Knowing what to eat after cancer treatment and maintaining a healthy weight can be challenging, but Robert Gordon University (RGU) and CLAN Cancer Support are teaming up to support people in the North East following National Cancer Survivors Day.
This week has seen the launch of 'Counterweight @ CLAN'; a new programme which will support those in the after-treatment stage of cancer who want to ensure they are taking the best approach to supporting their health.
It will be led by a qualified Counterweight practitioner and Registered Dietitian, who will provide users with the right information to make important choices regarding their diet.
Counterweight is a nationally recognised evidence-based weight management programme, which has been running for the past ten years.
Dietary guidelines for people in the after-treatment stage of cancer includes the recommendation to maintain a healthy weight, through a balanced diet and regular physical activity.
Iona Mitchell, head of Cancer Support Services, believes that offering appropriate support in the after-treatment stages of a cancer diagnosis can be as important as supporting individuals at any other time.
She said: "CLAN exists to support anyone affected by cancer from pre-diagnosis through treatment and beyond. This includes providing the support and information people need to make informed choices about their health and lifestyle.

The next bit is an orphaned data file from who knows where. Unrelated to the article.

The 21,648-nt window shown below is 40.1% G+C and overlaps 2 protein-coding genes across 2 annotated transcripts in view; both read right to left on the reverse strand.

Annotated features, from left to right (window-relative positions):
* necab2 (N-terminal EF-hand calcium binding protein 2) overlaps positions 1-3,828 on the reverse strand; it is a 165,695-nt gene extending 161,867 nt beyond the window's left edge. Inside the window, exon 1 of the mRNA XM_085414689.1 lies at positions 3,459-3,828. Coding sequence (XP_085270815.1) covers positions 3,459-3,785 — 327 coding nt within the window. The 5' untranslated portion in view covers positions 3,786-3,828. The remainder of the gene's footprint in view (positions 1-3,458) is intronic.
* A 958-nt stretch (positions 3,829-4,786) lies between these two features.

"With this in mind, CLAN is offering the Counterweight programme to clients throughout the North East who wish to take a proactive approach to maintaining a healthy weight, which may also be beneficial in terms of cancer prevention.
"We are delighted to be working with Lindsey and RGU and encourage anyone who would like to find out more about Counterweight @ CLAN to come along to one of our informal information events."
Lindsey Masson, a Registered Nutritionist and lecturer in RGU's School of Pharmacy and Life Sciences, has collaborated with CLAN on a number of projects over the past three years.
She will be working closely with the organisation to evaluate the programme going forward and is keen to help maintain its delivery for the betterment of those in the community who have experienced a cancer diagnosis.
She said: "While Counterweight is a proven and effective method for people to learn how to control their weight and improve their health, this will be the first time it has been specifically delivered to this particular section of society.
"Following each session, participants will be asked to provide some brief feedback, such as writing down their thoughts, experiences, what they've learned and what they think of the programme.
"With that information and a better understanding of the challenges facing cancer survivors regarding weight management, I will work with CLAN to tailor the programme going forward to increase its success.
"I look forward to continuing my long-standing relationship with CLAN and working to improve the lives of those in the community whose lives have been affected by cancer."
Anyone who is interested in learning more about Counterweight @ CLAN can contact CLAN Cancer Support on 01224 647 000.